If there was one aspect about engineering that hydroforming could benefit, it would be the prototype process. However, the act of producing hydroformed products that are more easily testable than a life sized models, in terms of limits, structure, and so on, is more of a pipe dream than a reality. Time and cost often outweighs means. But it doesn’t have to be that way, enter hydroforming prototyping.
Hydroforming is a special method in which metals are bent and shaped. It is very often found in use in the auto industry, but many industries have adopted the benefits of hydroformed products.
How this works with prototyping is like this: A prototype is introduced, it is scanned into a computer where a simulated process tests the endurance and stability of the product, giving feedback to the designer so that they can then makes changes. This not only benefits the design, but also the cost.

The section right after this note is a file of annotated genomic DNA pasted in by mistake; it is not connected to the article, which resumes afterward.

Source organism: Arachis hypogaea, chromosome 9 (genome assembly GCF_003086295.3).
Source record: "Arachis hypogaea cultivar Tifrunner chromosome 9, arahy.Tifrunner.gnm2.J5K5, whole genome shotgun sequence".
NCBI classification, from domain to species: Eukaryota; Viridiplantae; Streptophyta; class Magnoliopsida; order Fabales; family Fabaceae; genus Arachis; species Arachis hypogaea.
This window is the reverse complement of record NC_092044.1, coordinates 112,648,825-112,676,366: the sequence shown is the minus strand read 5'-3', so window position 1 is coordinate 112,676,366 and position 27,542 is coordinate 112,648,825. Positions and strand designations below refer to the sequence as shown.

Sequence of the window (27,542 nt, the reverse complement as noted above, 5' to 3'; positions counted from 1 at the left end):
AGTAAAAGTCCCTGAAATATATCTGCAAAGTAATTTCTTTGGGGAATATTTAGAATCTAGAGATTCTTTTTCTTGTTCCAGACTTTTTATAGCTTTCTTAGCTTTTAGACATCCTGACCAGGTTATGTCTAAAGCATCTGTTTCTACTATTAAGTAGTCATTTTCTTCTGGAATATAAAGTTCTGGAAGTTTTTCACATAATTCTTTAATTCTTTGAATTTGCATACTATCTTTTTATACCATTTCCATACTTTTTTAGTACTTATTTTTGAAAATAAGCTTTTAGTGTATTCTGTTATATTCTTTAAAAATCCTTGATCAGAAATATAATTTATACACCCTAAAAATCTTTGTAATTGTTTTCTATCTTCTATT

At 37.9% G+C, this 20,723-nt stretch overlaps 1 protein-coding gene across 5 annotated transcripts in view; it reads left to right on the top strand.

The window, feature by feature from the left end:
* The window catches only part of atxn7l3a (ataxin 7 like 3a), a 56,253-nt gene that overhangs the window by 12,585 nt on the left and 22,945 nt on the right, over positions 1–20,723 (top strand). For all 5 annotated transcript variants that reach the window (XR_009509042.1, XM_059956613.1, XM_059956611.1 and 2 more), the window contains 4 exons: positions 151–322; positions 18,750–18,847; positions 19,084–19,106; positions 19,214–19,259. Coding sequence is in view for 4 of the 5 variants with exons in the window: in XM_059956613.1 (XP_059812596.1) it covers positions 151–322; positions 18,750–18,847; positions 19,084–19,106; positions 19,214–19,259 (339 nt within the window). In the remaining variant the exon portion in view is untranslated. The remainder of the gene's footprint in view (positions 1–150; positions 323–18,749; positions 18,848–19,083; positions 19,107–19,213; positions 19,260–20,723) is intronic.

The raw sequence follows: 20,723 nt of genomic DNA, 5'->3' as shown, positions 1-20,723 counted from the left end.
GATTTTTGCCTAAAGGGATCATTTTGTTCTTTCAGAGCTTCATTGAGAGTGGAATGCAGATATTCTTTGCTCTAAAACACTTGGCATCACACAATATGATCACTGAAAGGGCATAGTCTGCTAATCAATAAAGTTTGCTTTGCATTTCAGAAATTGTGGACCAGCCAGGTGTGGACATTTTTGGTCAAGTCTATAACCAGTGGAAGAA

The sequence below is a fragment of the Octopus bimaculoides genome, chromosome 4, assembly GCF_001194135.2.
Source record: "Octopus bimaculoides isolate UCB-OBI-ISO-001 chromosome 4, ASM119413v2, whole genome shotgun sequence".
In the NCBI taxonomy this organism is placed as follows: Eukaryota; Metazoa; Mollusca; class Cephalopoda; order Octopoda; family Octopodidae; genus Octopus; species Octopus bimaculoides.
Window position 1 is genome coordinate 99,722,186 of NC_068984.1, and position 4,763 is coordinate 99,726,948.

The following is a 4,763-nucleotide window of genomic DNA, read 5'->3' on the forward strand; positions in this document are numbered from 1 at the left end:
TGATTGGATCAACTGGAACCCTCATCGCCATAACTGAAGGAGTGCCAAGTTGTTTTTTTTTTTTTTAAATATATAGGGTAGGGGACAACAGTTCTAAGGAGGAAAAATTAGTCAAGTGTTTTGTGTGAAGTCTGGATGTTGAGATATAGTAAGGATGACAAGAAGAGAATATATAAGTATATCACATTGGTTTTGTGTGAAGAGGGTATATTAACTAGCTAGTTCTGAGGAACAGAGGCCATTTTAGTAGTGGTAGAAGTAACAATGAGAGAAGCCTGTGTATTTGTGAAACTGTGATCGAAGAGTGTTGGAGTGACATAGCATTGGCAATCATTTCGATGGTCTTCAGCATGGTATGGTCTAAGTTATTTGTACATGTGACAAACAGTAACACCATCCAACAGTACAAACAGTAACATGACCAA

Further, computer prototyping allows the design engineer the ability to test various geometrically designed parts (this is especially true in sheet hydroforming, or SHF) for stress and cohesion. This allows for quick changes and even quicker results. It also gives the engineer an idea what real life stresses may do so that they can alter the design as necessary.
Working in Tandem With You
The collaborative process not only benefits those who have put their hard work into the design process, it also aids us in gathering a greater understanding about the product you want hydroformed. Because theoretical designs are often subject to real world failure, prototyping them is a cost-effective measure that prevents loss for your company.